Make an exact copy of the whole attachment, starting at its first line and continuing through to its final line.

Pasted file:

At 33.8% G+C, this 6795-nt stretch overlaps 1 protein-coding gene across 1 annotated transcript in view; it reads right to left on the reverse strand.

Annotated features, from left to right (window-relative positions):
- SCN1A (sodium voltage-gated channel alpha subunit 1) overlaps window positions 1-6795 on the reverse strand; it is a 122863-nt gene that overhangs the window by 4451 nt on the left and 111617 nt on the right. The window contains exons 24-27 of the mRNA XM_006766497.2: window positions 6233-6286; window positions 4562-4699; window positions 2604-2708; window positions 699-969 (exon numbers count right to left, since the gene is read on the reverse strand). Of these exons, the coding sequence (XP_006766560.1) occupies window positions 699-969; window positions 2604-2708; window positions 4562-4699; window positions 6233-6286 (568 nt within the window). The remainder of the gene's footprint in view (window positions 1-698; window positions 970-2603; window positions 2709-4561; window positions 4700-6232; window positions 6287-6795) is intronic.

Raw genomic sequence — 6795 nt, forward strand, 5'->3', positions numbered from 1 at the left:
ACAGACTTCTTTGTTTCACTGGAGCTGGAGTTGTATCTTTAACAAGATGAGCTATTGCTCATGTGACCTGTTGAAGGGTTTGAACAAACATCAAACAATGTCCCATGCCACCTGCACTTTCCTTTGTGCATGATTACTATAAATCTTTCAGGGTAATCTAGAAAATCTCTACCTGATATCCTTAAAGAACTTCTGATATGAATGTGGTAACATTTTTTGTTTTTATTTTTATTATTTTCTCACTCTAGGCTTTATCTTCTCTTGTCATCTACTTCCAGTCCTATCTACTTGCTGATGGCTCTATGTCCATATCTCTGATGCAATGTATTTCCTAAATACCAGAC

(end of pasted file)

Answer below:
At 33.8% G+C, this 6795-nt stretch overlaps 1 protein-coding gene across 1 annotated transcript in view; it reads right to left on the reverse strand.

Annotated features, from left to right (window-relative positions):
- SCN1A (sodium voltage-gated channel alpha subunit 1) overlaps window positions 1-6795 on the reverse strand; it is a 122863-nt gene that overhangs the window by 4451 nt on the left and 111617 nt on the right. The window contains exons 24-27 of the mRNA XM_006766497.2: window positions 6233-6286; window positions 4562-4699; window positions 2604-2708; window positions 699-969 (exon numbers count right to left, since the gene is read on the reverse strand). Of these exons, the coding sequence (XP_006766560.1) occupies window positions 699-969; window positions 2604-2708; window positions 4562-4699; window positions 6233-6286 (568 nt within the window). The remainder of the gene's footprint in view (window positions 1-698; window positions 970-2603; window positions 2709-4561; window positions 4700-6232; window positions 6287-6795) is intronic.

Raw genomic sequence — 6795 nt, forward strand, 5'->3', positions numbered from 1 at the left:
ACAGACTTCTTTGTTTCACTGGAGCTGGAGTTGTATCTTTAACAAGATGAGCTATTGCTCATGTGACCTGTTGAAGGGTTTGAACAAACATCAAACAATGTCCCATGCCACCTGCACTTTCCTTTGTGCATGATTACTATAAATCTTTCAGGGTAATCTAGAAAATCTCTACCTGATATCCTTAAAGAACTTCTGATATGAATGTGGTAACATTTTTTGTTTTTATTTTTATTATTTTCTCACTCTAGGCTTTATCTTCTCTTGTCATCTACTTCCAGTCCTATCTACTTGCTGATGGCTCTATGTCCATATCTCTGATGCAATGTATTTCCTAAATACCAGAC